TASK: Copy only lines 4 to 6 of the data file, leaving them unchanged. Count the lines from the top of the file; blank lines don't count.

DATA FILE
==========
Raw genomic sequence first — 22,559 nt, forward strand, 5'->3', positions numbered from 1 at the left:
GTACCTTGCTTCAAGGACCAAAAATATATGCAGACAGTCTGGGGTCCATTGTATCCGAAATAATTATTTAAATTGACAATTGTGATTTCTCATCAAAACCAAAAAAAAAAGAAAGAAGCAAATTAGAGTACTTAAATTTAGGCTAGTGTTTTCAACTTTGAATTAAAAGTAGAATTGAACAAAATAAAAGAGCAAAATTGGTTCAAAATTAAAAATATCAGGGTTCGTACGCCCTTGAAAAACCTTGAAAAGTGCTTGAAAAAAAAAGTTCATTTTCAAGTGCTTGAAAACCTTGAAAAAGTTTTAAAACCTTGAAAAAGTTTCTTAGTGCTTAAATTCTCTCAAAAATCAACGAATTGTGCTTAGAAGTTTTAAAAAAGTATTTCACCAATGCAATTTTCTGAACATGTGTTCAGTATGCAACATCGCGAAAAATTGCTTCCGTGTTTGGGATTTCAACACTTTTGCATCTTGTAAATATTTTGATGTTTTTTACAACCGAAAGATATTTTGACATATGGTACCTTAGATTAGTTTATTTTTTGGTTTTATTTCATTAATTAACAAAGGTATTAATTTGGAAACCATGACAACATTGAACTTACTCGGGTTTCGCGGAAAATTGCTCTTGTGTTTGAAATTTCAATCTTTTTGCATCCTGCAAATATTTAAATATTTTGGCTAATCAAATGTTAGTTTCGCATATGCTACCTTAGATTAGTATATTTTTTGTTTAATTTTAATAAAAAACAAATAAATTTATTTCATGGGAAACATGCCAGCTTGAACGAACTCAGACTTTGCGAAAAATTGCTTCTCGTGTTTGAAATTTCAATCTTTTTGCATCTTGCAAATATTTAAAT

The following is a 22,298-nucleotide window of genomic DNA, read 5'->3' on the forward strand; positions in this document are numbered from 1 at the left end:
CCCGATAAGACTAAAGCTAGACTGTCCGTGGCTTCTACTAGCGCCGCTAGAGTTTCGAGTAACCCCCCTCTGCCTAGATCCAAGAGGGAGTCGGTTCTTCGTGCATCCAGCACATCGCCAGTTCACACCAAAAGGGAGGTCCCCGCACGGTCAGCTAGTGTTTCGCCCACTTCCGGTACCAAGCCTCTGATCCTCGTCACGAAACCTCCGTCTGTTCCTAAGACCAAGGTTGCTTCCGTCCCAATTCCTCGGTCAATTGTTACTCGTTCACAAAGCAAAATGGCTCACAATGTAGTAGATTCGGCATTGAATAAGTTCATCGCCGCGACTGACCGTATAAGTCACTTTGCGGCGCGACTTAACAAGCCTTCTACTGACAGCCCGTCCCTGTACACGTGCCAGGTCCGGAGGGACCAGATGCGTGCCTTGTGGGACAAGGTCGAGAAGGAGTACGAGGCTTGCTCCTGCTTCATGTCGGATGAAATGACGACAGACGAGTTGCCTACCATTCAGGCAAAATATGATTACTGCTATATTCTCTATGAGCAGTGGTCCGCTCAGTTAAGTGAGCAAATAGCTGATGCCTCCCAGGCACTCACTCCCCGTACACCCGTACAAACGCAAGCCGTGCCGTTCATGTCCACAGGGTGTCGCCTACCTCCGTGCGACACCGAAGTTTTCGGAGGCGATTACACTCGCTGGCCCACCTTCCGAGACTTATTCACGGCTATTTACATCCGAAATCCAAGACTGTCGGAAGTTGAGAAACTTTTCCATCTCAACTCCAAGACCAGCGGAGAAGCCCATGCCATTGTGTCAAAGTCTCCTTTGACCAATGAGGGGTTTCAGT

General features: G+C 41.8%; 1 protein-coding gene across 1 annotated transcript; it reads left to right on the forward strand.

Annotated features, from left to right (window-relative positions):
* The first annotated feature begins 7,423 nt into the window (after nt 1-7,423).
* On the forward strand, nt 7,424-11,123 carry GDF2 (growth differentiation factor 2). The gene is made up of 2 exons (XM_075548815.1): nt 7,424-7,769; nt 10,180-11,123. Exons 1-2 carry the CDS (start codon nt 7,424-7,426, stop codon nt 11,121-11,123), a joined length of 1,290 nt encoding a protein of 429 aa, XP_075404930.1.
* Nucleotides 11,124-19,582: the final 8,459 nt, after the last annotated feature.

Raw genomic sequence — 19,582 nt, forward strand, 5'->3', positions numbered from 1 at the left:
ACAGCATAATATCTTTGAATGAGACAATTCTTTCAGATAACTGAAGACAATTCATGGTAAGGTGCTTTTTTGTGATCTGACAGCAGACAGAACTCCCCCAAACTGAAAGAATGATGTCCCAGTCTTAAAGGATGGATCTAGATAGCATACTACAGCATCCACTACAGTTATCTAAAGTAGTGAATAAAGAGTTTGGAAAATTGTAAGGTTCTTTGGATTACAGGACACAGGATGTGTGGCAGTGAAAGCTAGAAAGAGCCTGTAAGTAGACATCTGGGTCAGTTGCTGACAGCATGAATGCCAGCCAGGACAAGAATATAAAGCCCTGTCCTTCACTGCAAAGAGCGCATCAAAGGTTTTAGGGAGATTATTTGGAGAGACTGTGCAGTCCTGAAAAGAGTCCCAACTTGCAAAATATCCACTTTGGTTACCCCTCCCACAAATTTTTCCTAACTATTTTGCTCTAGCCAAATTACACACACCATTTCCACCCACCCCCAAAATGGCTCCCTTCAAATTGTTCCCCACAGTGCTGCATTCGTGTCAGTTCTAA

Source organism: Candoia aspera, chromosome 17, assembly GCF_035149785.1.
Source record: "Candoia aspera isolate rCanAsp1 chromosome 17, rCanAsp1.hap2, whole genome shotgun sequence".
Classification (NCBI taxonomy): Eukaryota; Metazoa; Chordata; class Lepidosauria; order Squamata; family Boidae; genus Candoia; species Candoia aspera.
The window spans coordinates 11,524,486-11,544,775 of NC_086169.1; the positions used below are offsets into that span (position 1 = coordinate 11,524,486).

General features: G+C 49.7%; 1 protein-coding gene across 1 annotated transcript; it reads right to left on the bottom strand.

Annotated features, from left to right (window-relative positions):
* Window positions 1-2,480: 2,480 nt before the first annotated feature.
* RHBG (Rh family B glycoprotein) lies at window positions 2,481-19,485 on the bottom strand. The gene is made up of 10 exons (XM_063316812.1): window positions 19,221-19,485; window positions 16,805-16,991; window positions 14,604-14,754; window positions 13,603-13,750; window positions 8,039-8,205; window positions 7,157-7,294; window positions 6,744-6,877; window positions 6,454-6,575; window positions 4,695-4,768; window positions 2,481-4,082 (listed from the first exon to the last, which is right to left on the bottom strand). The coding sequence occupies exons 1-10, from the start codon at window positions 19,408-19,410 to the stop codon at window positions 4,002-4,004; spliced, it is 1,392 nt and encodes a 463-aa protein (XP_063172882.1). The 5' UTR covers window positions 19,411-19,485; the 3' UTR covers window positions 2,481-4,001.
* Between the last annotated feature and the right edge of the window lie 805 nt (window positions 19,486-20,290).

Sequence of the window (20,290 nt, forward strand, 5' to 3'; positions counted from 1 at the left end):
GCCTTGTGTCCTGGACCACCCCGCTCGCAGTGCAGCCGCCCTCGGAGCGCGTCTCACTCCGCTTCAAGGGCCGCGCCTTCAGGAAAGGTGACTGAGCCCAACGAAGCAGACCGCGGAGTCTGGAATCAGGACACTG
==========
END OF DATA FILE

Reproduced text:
CCCGATAAGACTAAAGCTAGACTGTCCGTGGCTTCTACTAGCGCCGCTAGAGTTTCGAGTAACCCCCCTCTGCCTAGATCCAAGAGGGAGTCGGTTCTTCGTGCATCCAGCACATCGCCAGTTCACACCAAAAGGGAGGTCCCCGCACGGTCAGCTAGTGTTTCGCCCACTTCCGGTACCAAGCCTCTGATCCTCGTCACGAAACCTCCGTCTGTTCCTAAGACCAAGGTTGCTTCCGTCCCAATTCCTCGGTCAATTGTTACTCGTTCACAAAGCAAAATGGCTCACAATGTAGTAGATTCGGCATTGAATAAGTTCATCGCCGCGACTGACCGTATAAGTCACTTTGCGGCGCGACTTAACAAGCCTTCTACTGACAGCCCGTCCCTGTACACGTGCCAGGTCCGGAGGGACCAGATGCGTGCCTTGTGGGACAAGGTCGAGAAGGAGTACGAGGCTTGCTCCTGCTTCATGTCGGATGAAATGACGACAGACGAGTTGCCTACCATTCAGGCAAAATATGATTACTGCTATATTCTCTATGAGCAGTGGTCCGCTCAGTTAAGTGAGCAAATAGCTGATGCCTCCCAGGCACTCACTCCCCGTACACCCGTACAAACGCAAGCCGTGCCGTTCATGTCCACAGGGTGTCGCCTACCTCCGTGCGACACCGAAGTTTTCGGAGGCGATTACACTCGCTGGCCCACCTTCCGAGACTTATTCACGGCTATTTACATCCGAAATCCAAGACTGTCGGAAGTTGAGAAACTTTTCCATCTCAACTCCAAGACCAGCGGAGAAGCCCATGCCATTGTGTCAAAGTCTCCTTTGACCAATGAGGGGTTTCAGT

General features: G+C 41.8%; 1 protein-coding gene across 1 annotated transcript; it reads left to right on the forward strand.

Annotated features, from left to right (window-relative positions):